As if we needed to list our reasons ... we all know, even those of us who are native speakers, English is tough. How many times have you heard your friends at school say, "I don't know where I put it at." Or, "I don't know where it's at." And of course, the proper way to say that is, "I don't know where it is."
But there are homonyms that drive new speakers of English right up the wall. A homonym is, in the strict sense, one of a group of words that share the same spelling and the same pronunciation but have different meanings. A good example would be, "When shot at, the dove dove into the bushes."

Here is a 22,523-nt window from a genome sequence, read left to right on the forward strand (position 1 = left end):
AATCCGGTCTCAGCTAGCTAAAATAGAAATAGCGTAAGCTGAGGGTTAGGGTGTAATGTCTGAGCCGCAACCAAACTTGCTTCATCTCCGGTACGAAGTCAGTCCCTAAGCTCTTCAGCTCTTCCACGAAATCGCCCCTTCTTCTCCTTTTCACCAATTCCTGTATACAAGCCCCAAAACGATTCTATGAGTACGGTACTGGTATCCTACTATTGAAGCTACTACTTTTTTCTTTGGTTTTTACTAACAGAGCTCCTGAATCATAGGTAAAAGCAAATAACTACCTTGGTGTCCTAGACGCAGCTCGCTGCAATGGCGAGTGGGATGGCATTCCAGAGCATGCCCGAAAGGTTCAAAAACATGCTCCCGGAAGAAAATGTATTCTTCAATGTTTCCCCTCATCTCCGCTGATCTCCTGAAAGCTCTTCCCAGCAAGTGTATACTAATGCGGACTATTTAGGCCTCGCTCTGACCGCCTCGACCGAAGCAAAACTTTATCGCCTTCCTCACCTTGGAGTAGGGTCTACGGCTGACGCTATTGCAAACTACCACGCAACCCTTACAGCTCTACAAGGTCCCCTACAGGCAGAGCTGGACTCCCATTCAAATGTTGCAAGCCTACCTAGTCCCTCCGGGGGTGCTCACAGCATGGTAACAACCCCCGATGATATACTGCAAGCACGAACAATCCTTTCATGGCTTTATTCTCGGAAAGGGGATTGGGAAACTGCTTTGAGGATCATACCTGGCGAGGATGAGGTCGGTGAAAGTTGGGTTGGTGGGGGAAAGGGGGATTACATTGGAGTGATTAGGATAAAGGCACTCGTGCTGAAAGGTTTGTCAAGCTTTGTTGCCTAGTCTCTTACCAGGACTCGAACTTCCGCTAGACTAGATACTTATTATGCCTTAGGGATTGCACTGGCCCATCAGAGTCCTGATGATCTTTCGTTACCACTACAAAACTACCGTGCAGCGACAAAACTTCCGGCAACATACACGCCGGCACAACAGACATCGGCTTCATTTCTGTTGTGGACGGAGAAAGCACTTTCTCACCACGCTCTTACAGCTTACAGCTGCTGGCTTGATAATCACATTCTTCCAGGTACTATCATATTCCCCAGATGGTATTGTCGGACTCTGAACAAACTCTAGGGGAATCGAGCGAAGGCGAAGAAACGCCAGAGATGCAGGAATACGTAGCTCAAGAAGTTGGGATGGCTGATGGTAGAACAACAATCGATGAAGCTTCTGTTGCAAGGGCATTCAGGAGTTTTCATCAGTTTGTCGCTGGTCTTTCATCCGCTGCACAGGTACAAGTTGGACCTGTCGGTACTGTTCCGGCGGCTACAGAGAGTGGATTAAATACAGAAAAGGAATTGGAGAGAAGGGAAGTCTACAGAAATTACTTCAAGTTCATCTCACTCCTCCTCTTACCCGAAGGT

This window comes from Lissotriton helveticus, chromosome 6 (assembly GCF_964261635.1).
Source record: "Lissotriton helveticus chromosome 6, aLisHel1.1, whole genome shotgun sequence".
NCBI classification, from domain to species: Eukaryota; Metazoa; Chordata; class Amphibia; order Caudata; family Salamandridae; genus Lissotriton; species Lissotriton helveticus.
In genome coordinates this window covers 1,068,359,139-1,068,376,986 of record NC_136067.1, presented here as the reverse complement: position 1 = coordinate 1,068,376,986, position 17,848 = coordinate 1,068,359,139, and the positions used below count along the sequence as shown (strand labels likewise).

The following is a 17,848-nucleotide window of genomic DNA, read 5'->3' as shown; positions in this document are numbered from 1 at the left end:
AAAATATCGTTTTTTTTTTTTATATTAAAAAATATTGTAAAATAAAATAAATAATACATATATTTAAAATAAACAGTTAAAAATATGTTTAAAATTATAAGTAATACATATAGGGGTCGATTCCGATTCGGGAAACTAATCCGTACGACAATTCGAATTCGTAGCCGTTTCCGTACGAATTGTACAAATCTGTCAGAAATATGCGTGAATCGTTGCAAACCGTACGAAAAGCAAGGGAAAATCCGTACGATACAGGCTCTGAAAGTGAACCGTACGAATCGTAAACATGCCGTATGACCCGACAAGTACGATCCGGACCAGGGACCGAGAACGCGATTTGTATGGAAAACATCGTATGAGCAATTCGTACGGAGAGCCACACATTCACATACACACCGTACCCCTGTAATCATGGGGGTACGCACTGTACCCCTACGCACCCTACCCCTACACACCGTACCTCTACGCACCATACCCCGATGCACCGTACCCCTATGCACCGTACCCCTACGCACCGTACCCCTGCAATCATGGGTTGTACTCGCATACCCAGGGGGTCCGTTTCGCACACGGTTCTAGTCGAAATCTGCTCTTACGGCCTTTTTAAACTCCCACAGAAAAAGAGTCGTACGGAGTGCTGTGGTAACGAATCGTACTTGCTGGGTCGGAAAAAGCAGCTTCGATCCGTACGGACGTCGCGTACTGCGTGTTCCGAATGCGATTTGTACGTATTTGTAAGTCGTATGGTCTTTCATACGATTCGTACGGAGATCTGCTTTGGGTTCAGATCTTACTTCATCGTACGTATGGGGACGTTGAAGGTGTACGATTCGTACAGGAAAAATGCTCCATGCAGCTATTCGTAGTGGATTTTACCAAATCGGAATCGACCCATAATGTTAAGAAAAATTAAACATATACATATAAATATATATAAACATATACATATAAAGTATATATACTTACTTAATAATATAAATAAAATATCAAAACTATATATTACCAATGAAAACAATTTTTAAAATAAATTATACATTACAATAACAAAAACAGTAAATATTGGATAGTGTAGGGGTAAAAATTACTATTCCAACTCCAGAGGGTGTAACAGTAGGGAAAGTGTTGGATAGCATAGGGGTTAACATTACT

I thought it might be fun in this post to list out my favorite homonyms that gave me the most trouble when I was a teacher. And that was so long ago, I think God was a baby at the time.
- The farm was used to produce.
- He could lead, if only he would get the lead out.
- A bass was painted on the head of the bass drum.
- There was a row among the oarsmen on how to row.
- They were too close to the door to close it.
- A seamstress and a sewer fell down into a sewer line.
- The wind was too strong to wind the sail.
- After a number of injections, my jaw got number.
- Upon seeing a tear in the painting, I shed a tear.
- The soldier decided to desert his dessert in the desert.